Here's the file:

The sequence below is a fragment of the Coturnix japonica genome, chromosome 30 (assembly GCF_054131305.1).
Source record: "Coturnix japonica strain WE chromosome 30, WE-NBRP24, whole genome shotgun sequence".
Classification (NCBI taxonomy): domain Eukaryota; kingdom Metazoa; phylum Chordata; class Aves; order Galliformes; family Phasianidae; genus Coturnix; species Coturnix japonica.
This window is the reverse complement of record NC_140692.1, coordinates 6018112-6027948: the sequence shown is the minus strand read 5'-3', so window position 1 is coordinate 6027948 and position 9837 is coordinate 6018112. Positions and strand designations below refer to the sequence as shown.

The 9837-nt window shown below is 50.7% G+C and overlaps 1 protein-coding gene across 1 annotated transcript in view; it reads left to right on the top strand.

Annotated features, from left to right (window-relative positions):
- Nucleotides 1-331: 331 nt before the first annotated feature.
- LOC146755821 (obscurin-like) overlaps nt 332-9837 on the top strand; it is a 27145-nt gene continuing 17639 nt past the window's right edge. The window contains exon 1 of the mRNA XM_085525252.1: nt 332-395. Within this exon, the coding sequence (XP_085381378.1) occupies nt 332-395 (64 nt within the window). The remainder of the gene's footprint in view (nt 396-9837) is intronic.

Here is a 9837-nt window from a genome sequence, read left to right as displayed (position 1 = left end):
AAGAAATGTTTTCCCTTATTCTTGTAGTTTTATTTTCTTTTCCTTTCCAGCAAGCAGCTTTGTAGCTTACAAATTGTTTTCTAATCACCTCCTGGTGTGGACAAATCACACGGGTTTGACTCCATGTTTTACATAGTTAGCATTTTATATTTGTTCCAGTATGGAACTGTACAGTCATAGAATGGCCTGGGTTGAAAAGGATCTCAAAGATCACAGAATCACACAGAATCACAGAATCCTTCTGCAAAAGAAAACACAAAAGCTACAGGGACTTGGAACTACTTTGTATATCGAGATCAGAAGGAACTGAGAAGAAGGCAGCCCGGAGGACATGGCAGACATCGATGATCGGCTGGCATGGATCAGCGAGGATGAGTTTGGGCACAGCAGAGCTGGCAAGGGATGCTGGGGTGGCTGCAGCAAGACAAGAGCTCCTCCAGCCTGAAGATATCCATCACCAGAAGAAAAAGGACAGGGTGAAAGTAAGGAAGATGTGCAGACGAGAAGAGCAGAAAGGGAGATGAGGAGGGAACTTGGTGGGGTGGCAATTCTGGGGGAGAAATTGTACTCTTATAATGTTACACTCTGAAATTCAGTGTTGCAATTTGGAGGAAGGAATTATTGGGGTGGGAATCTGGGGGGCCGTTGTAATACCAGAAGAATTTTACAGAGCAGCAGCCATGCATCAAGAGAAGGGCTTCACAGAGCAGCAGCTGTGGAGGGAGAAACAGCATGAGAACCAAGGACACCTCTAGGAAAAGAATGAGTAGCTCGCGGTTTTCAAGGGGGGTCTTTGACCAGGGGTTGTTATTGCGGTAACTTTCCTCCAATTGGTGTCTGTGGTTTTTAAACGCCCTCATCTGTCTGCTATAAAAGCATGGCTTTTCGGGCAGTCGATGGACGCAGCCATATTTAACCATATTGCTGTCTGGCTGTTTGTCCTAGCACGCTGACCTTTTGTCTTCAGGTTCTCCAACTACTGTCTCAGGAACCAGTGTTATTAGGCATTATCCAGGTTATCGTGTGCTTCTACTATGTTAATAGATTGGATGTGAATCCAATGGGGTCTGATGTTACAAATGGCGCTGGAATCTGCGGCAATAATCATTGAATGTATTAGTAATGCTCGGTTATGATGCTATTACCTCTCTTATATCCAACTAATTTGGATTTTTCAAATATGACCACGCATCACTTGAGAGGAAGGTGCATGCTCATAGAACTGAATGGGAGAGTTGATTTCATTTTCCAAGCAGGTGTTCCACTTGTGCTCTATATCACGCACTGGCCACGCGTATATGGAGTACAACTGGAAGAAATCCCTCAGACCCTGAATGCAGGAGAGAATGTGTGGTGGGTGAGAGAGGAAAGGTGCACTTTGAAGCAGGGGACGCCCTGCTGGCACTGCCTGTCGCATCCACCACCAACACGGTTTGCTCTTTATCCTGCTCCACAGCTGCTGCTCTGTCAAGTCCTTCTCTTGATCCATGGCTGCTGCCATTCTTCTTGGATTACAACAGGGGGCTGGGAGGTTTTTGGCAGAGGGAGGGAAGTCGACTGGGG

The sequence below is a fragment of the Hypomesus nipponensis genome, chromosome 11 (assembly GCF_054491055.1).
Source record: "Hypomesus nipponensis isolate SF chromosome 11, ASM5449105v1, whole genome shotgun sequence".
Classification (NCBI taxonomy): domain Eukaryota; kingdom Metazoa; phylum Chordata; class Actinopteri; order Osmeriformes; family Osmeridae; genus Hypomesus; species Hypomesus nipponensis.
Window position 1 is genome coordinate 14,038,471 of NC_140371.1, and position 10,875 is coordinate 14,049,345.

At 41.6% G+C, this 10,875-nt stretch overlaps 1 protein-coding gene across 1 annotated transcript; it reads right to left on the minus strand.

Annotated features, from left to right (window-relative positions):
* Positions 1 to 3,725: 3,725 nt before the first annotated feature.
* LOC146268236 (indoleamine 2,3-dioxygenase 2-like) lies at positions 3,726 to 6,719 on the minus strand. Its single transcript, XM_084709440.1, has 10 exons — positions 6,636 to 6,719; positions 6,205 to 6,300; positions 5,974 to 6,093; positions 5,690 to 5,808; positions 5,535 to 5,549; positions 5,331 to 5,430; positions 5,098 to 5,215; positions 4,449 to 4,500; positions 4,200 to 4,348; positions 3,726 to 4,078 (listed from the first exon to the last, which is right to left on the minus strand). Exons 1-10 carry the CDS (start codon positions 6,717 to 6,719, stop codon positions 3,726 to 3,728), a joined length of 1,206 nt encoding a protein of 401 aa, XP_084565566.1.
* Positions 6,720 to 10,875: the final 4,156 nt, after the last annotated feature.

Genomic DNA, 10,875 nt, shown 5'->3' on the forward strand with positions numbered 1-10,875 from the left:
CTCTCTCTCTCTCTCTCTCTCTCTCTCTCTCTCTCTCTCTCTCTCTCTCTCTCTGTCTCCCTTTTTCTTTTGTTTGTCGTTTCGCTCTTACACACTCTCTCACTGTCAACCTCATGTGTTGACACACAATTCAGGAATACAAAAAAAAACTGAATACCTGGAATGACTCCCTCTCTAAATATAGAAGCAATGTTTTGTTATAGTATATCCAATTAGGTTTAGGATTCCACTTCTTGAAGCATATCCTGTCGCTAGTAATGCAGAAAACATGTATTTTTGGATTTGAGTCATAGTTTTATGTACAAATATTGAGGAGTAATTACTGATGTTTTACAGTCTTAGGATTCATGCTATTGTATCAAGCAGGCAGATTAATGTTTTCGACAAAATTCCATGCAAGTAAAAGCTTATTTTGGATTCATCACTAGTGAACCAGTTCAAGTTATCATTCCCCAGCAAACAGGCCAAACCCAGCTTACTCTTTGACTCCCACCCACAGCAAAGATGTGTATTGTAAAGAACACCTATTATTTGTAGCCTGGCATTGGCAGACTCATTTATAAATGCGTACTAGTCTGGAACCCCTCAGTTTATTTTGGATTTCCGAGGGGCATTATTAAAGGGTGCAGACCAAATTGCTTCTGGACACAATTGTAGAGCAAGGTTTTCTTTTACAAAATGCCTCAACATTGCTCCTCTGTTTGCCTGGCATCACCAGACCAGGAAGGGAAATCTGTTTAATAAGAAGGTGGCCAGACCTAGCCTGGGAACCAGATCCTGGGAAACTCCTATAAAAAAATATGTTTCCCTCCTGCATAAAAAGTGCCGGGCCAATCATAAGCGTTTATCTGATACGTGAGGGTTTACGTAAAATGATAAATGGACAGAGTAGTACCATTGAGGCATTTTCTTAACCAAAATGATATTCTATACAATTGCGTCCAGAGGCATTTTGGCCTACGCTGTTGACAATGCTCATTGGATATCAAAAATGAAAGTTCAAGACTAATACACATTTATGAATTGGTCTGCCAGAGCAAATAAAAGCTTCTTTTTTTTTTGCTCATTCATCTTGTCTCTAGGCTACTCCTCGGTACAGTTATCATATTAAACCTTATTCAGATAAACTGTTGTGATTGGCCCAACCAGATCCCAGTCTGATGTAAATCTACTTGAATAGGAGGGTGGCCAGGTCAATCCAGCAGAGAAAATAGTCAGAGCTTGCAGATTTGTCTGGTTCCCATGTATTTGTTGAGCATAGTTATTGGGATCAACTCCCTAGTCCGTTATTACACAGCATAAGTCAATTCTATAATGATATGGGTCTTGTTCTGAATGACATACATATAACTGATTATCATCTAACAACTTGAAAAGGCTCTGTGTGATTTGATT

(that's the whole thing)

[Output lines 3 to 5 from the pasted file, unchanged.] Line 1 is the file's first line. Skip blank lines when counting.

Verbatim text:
Classification (NCBI taxonomy): domain Eukaryota; kingdom Metazoa; phylum Chordata; class Aves; order Galliformes; family Phasianidae; genus Coturnix; species Coturnix japonica.
This window is the reverse complement of record NC_140692.1, coordinates 6018112-6027948: the sequence shown is the minus strand read 5'-3', so window position 1 is coordinate 6027948 and position 9837 is coordinate 6018112. Positions and strand designations below refer to the sequence as shown.

The 9837-nt window shown below is 50.7% G+C and overlaps 1 protein-coding gene across 1 annotated transcript in view; it reads left to right on the top strand.